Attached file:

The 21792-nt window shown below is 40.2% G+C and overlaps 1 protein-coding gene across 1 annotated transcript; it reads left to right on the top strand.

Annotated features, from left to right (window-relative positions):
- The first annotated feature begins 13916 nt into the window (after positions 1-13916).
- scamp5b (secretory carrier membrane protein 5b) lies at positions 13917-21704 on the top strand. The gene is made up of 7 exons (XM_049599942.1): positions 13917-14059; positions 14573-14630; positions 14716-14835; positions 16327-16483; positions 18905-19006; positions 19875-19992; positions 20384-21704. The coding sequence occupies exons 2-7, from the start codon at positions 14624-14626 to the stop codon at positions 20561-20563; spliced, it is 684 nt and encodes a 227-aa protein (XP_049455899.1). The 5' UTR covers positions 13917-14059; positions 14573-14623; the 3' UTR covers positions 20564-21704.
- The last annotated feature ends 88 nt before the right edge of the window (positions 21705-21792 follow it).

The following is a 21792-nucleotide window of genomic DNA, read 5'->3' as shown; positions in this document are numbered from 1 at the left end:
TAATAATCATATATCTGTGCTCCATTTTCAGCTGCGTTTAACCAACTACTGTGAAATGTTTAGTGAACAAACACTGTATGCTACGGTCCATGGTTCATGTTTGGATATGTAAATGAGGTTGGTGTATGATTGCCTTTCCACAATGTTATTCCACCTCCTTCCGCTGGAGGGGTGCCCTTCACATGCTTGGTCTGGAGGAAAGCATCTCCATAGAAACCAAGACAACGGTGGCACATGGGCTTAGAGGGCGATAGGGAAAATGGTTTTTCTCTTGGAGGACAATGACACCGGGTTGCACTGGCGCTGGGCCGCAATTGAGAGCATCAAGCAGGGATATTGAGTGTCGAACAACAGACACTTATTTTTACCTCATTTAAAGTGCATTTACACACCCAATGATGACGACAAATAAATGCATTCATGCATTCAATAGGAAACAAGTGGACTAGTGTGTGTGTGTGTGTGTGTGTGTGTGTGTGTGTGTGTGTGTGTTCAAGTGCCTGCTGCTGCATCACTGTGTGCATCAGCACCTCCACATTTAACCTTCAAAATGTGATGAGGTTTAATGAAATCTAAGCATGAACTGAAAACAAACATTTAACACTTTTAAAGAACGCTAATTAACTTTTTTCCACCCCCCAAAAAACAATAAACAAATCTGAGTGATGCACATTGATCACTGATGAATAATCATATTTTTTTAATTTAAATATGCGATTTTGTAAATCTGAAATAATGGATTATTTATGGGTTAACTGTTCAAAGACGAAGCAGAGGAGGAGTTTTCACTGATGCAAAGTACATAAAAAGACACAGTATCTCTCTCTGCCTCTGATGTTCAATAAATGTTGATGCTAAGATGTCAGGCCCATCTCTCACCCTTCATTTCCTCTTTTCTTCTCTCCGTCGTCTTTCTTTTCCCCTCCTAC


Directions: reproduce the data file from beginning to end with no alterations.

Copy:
The 21792-nt window shown below is 40.2% G+C and overlaps 1 protein-coding gene across 1 annotated transcript; it reads left to right on the top strand.

Annotated features, from left to right (window-relative positions):
- The first annotated feature begins 13916 nt into the window (after positions 1-13916).
- scamp5b (secretory carrier membrane protein 5b) lies at positions 13917-21704 on the top strand. The gene is made up of 7 exons (XM_049599942.1): positions 13917-14059; positions 14573-14630; positions 14716-14835; positions 16327-16483; positions 18905-19006; positions 19875-19992; positions 20384-21704. The coding sequence occupies exons 2-7, from the start codon at positions 14624-14626 to the stop codon at positions 20561-20563; spliced, it is 684 nt and encodes a 227-aa protein (XP_049455899.1). The 5' UTR covers positions 13917-14059; positions 14573-14623; the 3' UTR covers positions 20564-21704.
- The last annotated feature ends 88 nt before the right edge of the window (positions 21705-21792 follow it).

The following is a 21792-nucleotide window of genomic DNA, read 5'->3' as shown; positions in this document are numbered from 1 at the left end:
TAATAATCATATATCTGTGCTCCATTTTCAGCTGCGTTTAACCAACTACTGTGAAATGTTTAGTGAACAAACACTGTATGCTACGGTCCATGGTTCATGTTTGGATATGTAAATGAGGTTGGTGTATGATTGCCTTTCCACAATGTTATTCCACCTCCTTCCGCTGGAGGGGTGCCCTTCACATGCTTGGTCTGGAGGAAAGCATCTCCATAGAAACCAAGACAACGGTGGCACATGGGCTTAGAGGGCGATAGGGAAAATGGTTTTTCTCTTGGAGGACAATGACACCGGGTTGCACTGGCGCTGGGCCGCAATTGAGAGCATCAAGCAGGGATATTGAGTGTCGAACAACAGACACTTATTTTTACCTCATTTAAAGTGCATTTACACACCCAATGATGACGACAAATAAATGCATTCATGCATTCAATAGGAAACAAGTGGACTAGTGTGTGTGTGTGTGTGTGTGTGTGTGTGTGTGTGTGTGTGTGTTCAAGTGCCTGCTGCTGCATCACTGTGTGCATCAGCACCTCCACATTTAACCTTCAAAATGTGATGAGGTTTAATGAAATCTAAGCATGAACTGAAAACAAACATTTAACACTTTTAAAGAACGCTAATTAACTTTTTTCCACCCCCCAAAAAACAATAAACAAATCTGAGTGATGCACATTGATCACTGATGAATAATCATATTTTTTTAATTTAAATATGCGATTTTGTAAATCTGAAATAATGGATTATTTATGGGTTAACTGTTCAAAGACGAAGCAGAGGAGGAGTTTTCACTGATGCAAAGTACATAAAAAGACACAGTATCTCTCTCTGCCTCTGATGTTCAATAAATGTTGATGCTAAGATGTCAGGCCCATCTCTCACCCTTCATTTCCTCTTTTCTTCTCTCCGTCGTCTTTCTTTTCCCCTCCTAC